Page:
The Nine Domains are the nine essential components of complex systems, be they natural or designed by humans. When each of the Nine Domains are present AND they are in balance, the entire system thrives. Domains can, however, be missing or distorted. Such imbalances not only diminish the performance of a system, but may also threaten its survival.

Furthermore, the Nine Domains are a new way of talking about a complete whole with interrelated parts. As such, they are a “check list for completeness” (Riso) and can be applied to the development of a team, the analysis of a particular problem, or the evaluation of an entire complex situation or crisis.

The following are the archetypal elements of each Domain. Many other words and concepts also apply to each Domain, depending on the level of analysis or application one wishes to make in an actual case. A much more extensive treatment of the Nine Domains concept as well as a more complete list of the major qualities seen at each Domain are part of the Nine Domains Facilitator’s Training program.

The Nine Domains

These 18 Key Words are simply a beginning point for understanding and using the Nine Domains in a wide variety of settings. Each Domain encompasses much more than these 18 words; indeed, there are hundreds of words that are appropriate expressions of each Domain. The following table gives a few more of each Domain’s qualities to fill in the picture of the range and depth of each Domain.

First Domain
Integrity
Honesty, fairness, impeccability, wisdom, impartiality, discernment, conscientiousness, congruence, truthfulness, purpose
Second Domain
Service
Nurturance and self-nurturance, unselfishness, empathy, attunement to others, concern, appreciation, encouragement
Third Domain
Self-Development
Inner-direction, modesty, self-acceptance, authenticity, self-assurance, admirability, poise, accomplishment, focus
Fourth Domain
Self-Expression
Introspection, self-awareness, intuition, sensitivity, honesty with self, discretion, emotional strength, meaningfulness
Fifth Domain
Knowledge
Profundity, curiosity, pioneering, insightfulness, objectivity, perceptiveness, originality, inventiveness
Sixth Domain
Mutual Support
Groundedness, interdependence, fortitude, reliability, preparedness, faithfulness, devotion, mutuality
Seventh Domain
Energy
Appreciation, receptivity, satisfaction, joyfulness, enthusiasm, resilience, vivaciousness, productiveness, versatility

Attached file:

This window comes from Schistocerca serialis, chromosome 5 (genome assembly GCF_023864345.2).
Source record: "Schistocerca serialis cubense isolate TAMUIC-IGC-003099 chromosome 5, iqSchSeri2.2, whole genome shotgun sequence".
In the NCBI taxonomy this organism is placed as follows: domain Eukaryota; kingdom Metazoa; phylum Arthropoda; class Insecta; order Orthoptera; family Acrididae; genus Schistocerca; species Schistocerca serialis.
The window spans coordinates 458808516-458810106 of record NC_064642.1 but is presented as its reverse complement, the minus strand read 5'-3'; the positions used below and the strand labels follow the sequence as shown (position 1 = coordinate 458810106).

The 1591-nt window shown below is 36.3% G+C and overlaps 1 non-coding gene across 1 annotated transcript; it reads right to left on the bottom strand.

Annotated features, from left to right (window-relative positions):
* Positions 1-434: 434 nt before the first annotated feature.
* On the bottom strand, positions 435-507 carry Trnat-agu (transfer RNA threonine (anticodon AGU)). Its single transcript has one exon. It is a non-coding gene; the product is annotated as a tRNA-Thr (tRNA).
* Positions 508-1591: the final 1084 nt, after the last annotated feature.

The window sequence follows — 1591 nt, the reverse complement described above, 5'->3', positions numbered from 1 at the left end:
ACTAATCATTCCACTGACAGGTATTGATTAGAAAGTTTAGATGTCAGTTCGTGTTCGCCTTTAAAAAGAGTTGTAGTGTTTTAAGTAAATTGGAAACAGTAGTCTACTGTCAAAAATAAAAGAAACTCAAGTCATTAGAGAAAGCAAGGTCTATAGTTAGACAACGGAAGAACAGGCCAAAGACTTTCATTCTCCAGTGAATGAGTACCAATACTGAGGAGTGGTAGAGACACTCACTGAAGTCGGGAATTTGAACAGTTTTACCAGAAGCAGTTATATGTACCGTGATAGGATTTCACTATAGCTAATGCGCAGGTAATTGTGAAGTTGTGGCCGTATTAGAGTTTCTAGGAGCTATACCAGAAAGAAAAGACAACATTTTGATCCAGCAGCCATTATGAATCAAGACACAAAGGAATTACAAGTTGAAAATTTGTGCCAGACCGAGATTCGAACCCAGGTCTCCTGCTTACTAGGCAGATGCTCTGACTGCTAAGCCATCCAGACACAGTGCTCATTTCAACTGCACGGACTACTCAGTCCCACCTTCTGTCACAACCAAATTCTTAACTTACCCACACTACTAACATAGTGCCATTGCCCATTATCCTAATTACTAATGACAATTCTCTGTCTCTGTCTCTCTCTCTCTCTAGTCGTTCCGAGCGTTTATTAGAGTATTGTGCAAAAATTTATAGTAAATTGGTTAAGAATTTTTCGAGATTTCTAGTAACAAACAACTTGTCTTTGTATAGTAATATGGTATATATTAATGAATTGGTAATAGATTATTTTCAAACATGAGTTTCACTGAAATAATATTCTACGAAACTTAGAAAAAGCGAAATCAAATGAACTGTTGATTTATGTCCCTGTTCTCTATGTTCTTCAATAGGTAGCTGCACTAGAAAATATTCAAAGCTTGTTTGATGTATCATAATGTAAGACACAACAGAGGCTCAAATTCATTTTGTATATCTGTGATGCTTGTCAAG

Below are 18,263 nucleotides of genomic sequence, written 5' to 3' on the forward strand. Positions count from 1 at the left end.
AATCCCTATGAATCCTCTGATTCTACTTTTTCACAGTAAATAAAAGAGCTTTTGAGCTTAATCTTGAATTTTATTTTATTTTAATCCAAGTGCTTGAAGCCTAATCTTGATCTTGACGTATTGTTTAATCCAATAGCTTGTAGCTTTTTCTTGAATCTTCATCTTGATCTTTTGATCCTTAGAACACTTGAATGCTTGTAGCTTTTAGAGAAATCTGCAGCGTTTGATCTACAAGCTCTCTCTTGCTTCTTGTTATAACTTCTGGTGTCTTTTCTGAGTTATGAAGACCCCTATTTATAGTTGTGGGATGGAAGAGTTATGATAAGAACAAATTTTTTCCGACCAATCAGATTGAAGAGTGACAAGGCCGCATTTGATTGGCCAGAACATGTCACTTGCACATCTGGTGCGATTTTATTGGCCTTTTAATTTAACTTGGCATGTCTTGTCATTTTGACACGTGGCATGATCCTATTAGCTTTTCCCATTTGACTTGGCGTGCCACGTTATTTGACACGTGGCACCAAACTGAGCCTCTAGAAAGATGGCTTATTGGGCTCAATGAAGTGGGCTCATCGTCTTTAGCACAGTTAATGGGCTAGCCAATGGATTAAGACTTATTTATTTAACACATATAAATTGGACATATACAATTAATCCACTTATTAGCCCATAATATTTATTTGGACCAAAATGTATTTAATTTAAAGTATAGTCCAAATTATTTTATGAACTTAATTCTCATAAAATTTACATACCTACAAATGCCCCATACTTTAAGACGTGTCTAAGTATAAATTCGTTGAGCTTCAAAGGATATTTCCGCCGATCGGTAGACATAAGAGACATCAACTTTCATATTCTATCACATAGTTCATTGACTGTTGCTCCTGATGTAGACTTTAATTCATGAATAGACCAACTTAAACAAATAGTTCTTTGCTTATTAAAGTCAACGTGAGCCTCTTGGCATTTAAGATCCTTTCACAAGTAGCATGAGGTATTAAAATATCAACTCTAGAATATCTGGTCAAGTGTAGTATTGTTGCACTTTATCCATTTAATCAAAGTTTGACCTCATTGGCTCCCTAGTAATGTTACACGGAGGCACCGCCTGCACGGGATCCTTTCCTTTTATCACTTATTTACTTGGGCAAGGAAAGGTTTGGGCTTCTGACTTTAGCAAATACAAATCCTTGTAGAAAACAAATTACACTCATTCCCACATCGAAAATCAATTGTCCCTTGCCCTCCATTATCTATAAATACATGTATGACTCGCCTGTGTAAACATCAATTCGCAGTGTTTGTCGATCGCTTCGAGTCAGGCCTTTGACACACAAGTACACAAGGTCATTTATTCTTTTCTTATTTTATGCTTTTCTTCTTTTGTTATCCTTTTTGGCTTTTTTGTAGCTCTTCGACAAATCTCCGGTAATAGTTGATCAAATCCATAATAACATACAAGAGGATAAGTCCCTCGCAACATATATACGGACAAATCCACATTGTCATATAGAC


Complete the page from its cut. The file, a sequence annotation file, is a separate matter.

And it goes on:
Eighth Domain
Decisive Action
Courage, self-surrender, majesty, self-confidence, strength, action-orientation, empowerment, protectiveness
Ninth Domain
Dynamic Stability
Self-possession, serenity, presence, peacefulness, flow, naturalness, optimism, humility, inclusivity, patience

Choosing which descriptors (of the hundreds of possible concepts) are most appropriate for a particular situation depends on the Facilitator’s insight and experience. In other words, to use the Nine Domains effectively, one cannot simply grab a handful of words arbitrarily. Which descriptors are used depends a great deal not only on experience and insight but also on discrimination, sensitivity to the meaning of words and their connotations, as well as the level of conceptualization that needs to be used to find a solution to a particular problem. Although using the Nine Domains is subtle, it is actually easy to do once a few basic concepts are understood.

Remember, the Nine Domains are abstract expressions of human activity, thoughts, beliefs, and universal needs. They encompass the whole of our personal and interpersonal lives. Therefore awareness and care must be taken when using the Domains if they are to be meaningful and helpful for gaining a deeper and more complete understanding.

Management, Organizational Development Practitioners, Change Managers, Human Resource Professionals, Business Consultants and Strategists can use the Nine Domains to develop a plan that truly builds on the specific strengths and addresses the specific weaknesses / development areas of a team.

While many professionals can develop a workable list of important considerations, the list will invariably be different from person to person as it is based on their own history / experiences, limitations, and personal biases. The Nine Domains overcomes this limitation by providing elements that are often overlooked or devalued.

The final message is that each Domain is absolutely necessary for a thriving and surviving system. One can be assured that when working with the Nine Domains material, you will not be overlooking an important element of a possible solution. With confidence in the completeness of the Nine Domains, one has the freedom to “unpack” problems or challenges, and not merely address symptoms. We can go as far as we need to with this conceptual vehicle.